Tuesday, October 24, 2017

Today in 1679: Swedish Woman Charged With Marrying a Woman

Lisbetha Olsdotter was a Swedish woman, who was charged today, October 24, 1679, with dressing as a man, serving as a soldier, and marrying a woman. 

Olsdotter had run away from home and abandoned her husband and children. According to court documents, a soldier's widow, named Sara, had originally advised Olsdotter to dress as a man in order to seduce a vivacious widow.

In 1678, she was a servant in the household of the country administrator Jon Persson in Alby in Botkyrka under the name Mats Ersson. With the help of the master mariner Erik Persson Arnelii, who knew that she was female, she enlisted as a soldier, and gave Arnelii some of her salary as thanks for his help and silence.

She was present in all the military drills and performed all her duties as a soldier, and married, according to all traditional ceremonies of the church, the maid Kerstin Ersdotter. After the wedding, however, Kerstin Ersdotter discovered the biological gender of her groom, and reported Lisbetha Olsdotter to the authorities.

Olsdotter was put on trial for several charges--abandonment of husband and children; wearing of male clothing, which was forbidden in the Bible, and the crime of secular fraud by pretending to be a man; bigamy, as she married Ersdotter when she already had a husband; homosexuality, and having ridiculed the holy act of marriage by marrying someone of the same sex; theft, after having received salary as a soldier; and fraud, for taking up a profession she was not capable of performing.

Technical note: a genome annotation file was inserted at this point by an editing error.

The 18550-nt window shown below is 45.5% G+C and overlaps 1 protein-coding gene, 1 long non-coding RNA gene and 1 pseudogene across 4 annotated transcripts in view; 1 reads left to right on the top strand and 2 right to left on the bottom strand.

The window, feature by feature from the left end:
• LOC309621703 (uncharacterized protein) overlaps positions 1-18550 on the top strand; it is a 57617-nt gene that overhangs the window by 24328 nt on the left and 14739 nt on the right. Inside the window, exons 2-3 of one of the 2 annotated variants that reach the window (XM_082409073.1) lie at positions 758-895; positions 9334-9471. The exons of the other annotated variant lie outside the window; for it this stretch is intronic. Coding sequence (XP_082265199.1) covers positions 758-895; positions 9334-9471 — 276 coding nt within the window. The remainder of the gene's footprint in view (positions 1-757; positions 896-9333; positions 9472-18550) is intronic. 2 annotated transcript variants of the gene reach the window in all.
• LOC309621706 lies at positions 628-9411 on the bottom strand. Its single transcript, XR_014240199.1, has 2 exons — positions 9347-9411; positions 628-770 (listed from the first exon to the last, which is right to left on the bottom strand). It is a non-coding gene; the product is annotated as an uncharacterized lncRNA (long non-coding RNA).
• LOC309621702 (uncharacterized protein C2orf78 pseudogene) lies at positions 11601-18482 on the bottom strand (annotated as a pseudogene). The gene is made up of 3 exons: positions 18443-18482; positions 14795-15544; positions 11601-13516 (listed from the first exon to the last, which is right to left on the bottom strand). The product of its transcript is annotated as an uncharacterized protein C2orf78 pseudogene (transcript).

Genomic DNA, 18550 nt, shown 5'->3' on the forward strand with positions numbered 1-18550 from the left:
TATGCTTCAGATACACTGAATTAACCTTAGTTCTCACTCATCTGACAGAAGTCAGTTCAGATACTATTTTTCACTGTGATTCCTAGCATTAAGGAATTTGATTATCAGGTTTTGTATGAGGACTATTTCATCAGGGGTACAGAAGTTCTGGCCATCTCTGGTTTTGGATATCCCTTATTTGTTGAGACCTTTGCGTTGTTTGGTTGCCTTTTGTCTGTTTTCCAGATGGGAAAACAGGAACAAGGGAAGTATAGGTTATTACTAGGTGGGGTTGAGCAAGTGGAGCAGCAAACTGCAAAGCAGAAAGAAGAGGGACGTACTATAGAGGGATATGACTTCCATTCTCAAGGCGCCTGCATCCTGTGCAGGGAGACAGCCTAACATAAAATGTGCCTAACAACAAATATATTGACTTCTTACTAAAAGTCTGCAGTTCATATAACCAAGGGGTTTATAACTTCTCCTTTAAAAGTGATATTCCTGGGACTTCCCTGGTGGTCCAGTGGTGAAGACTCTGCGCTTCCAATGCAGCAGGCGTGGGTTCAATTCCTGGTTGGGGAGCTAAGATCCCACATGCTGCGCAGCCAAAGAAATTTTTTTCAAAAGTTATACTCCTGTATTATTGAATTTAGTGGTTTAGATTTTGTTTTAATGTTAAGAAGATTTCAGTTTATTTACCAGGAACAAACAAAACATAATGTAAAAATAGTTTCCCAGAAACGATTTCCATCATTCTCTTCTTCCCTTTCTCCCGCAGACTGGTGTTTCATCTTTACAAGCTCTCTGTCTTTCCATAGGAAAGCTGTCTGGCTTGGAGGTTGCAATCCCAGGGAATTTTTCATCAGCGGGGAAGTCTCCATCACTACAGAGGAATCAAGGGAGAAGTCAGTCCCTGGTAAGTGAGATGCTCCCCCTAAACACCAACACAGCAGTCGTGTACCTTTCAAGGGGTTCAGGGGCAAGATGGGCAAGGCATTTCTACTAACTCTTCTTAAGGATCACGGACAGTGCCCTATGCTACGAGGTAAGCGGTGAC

Olsdotter was judged guilty of the charges under the law of the act of religion from 1655: for having, with full intent, "mutilated" her gender, "mocked God and the Order of God," and fooled authorities and her "fellow Christians" by impersonating a man. 

She was sentenced to death by decapitation. The woman she had married, Kerstin Ersdotter, claimed that she had been as fooled as every one else and was therefore judged as a victim of the crime rather than an accomplice to it.

Sara and Arnelii, who had helped her, were also arrested. It is not known what punishment they received.

The Royal court confirmed the guilty verdict on November 12.  She was executed shortly thereafter. It was decided she would go to her execution dressed as a man, but wear female headgear.

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